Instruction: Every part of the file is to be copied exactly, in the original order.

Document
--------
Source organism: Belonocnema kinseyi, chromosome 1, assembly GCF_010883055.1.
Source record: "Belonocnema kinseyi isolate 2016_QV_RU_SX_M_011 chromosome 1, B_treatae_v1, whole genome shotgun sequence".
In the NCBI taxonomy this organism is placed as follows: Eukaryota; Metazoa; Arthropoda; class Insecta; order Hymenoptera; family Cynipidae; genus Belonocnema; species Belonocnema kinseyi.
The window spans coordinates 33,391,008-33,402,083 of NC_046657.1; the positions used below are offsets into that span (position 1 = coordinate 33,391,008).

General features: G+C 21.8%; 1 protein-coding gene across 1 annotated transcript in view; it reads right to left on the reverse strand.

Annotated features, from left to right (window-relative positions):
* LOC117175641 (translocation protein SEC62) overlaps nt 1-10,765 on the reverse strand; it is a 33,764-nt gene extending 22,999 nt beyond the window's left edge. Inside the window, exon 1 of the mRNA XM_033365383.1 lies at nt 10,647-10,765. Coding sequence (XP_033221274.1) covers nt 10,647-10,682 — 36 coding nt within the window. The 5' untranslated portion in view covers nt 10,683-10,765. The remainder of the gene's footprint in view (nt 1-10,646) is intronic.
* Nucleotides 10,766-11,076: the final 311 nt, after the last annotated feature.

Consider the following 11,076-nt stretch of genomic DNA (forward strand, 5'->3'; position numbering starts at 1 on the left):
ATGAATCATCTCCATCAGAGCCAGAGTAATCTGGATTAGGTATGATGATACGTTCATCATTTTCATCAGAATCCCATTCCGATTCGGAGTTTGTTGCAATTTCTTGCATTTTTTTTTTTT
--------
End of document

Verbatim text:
Source organism: Belonocnema kinseyi, chromosome 1, assembly GCF_010883055.1.
Source record: "Belonocnema kinseyi isolate 2016_QV_RU_SX_M_011 chromosome 1, B_treatae_v1, whole genome shotgun sequence".
In the NCBI taxonomy this organism is placed as follows: Eukaryota; Metazoa; Arthropoda; class Insecta; order Hymenoptera; family Cynipidae; genus Belonocnema; species Belonocnema kinseyi.
The window spans coordinates 33,391,008-33,402,083 of NC_046657.1; the positions used below are offsets into that span (position 1 = coordinate 33,391,008).

General features: G+C 21.8%; 1 protein-coding gene across 1 annotated transcript in view; it reads right to left on the reverse strand.

Annotated features, from left to right (window-relative positions):
* LOC117175641 (translocation protein SEC62) overlaps nt 1-10,765 on the reverse strand; it is a 33,764-nt gene extending 22,999 nt beyond the window's left edge. Inside the window, exon 1 of the mRNA XM_033365383.1 lies at nt 10,647-10,765. Coding sequence (XP_033221274.1) covers nt 10,647-10,682 — 36 coding nt within the window. The 5' untranslated portion in view covers nt 10,683-10,765. The remainder of the gene's footprint in view (nt 1-10,646) is intronic.
* Nucleotides 10,766-11,076: the final 311 nt, after the last annotated feature.

Consider the following 11,076-nt stretch of genomic DNA (forward strand, 5'->3'; position numbering starts at 1 on the left):
ATGAATCATCTCCATCAGAGCCAGAGTAATCTGGATTAGGTATGATGATACGTTCATCATTTTCATCAGAATCCCATTCCGATTCGGAGTTTGTTGCAATTTCTTGCATTTTTTTTTTTT